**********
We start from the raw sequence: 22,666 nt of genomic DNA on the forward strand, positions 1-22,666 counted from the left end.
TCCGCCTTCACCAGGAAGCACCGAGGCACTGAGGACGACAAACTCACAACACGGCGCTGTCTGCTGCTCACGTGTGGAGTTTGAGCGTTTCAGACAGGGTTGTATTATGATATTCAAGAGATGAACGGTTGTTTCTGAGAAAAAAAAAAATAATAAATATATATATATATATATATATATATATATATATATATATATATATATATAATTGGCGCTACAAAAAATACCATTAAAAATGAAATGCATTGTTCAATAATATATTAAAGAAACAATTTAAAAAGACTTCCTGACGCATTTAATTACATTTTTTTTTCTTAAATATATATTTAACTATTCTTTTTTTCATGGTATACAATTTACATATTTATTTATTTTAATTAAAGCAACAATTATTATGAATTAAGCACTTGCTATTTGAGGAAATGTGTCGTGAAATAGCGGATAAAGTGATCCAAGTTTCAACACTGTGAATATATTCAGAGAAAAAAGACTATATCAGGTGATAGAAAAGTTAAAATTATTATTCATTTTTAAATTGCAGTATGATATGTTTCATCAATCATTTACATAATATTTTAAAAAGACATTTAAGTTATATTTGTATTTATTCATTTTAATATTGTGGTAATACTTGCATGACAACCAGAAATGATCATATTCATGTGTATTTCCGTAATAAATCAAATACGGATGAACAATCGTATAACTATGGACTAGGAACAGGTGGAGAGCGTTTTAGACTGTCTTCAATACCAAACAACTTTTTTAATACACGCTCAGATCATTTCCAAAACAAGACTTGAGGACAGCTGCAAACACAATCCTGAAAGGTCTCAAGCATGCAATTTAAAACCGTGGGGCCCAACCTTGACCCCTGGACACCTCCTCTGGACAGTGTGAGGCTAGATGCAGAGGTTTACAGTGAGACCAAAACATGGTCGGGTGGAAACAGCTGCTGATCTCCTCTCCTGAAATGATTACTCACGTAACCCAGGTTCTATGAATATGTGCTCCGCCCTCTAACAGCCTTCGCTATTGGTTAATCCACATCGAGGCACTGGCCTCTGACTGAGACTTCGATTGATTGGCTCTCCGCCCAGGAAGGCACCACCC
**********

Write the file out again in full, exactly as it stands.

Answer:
We start from the raw sequence: 22,666 nt of genomic DNA on the forward strand, positions 1-22,666 counted from the left end.
TCCGCCTTCACCAGGAAGCACCGAGGCACTGAGGACGACAAACTCACAACACGGCGCTGTCTGCTGCTCACGTGTGGAGTTTGAGCGTTTCAGACAGGGTTGTATTATGATATTCAAGAGATGAACGGTTGTTTCTGAGAAAAAAAAAAATAATAAATATATATATATATATATATATATATATATATATATATATATATATATATAATTGGCGCTACAAAAAATACCATTAAAAATGAAATGCATTGTTCAATAATATATTAAAGAAACAATTTAAAAAGACTTCCTGACGCATTTAATTACATTTTTTTTTCTTAAATATATATTTAACTATTCTTTTTTTCATGGTATACAATTTACATATTTATTTATTTTAATTAAAGCAACAATTATTATGAATTAAGCACTTGCTATTTGAGGAAATGTGTCGTGAAATAGCGGATAAAGTGATCCAAGTTTCAACACTGTGAATATATTCAGAGAAAAAAGACTATATCAGGTGATAGAAAAGTTAAAATTATTATTCATTTTTAAATTGCAGTATGATATGTTTCATCAATCATTTACATAATATTTTAAAAAGACATTTAAGTTATATTTGTATTTATTCATTTTAATATTGTGGTAATACTTGCATGACAACCAGAAATGATCATATTCATGTGTATTTCCGTAATAAATCAAATACGGATGAACAATCGTATAACTATGGACTAGGAACAGGTGGAGAGCGTTTTAGACTGTCTTCAATACCAAACAACTTTTTTAATACACGCTCAGATCATTTCCAAAACAAGACTTGAGGACAGCTGCAAACACAATCCTGAAAGGTCTCAAGCATGCAATTTAAAACCGTGGGGCCCAACCTTGACCCCTGGACACCTCCTCTGGACAGTGTGAGGCTAGATGCAGAGGTTTACAGTGAGACCAAAACATGGTCGGGTGGAAACAGCTGCTGATCTCCTCTCCTGAAATGATTACTCACGTAACCCAGGTTCTATGAATATGTGCTCCGCCCTCTAACAGCCTTCGCTATTGGTTAATCCACATCGAGGCACTGGCCTCTGACTGAGACTTCGATTGATTGGCTCTCCGCCCAGGAAGGCACCACCC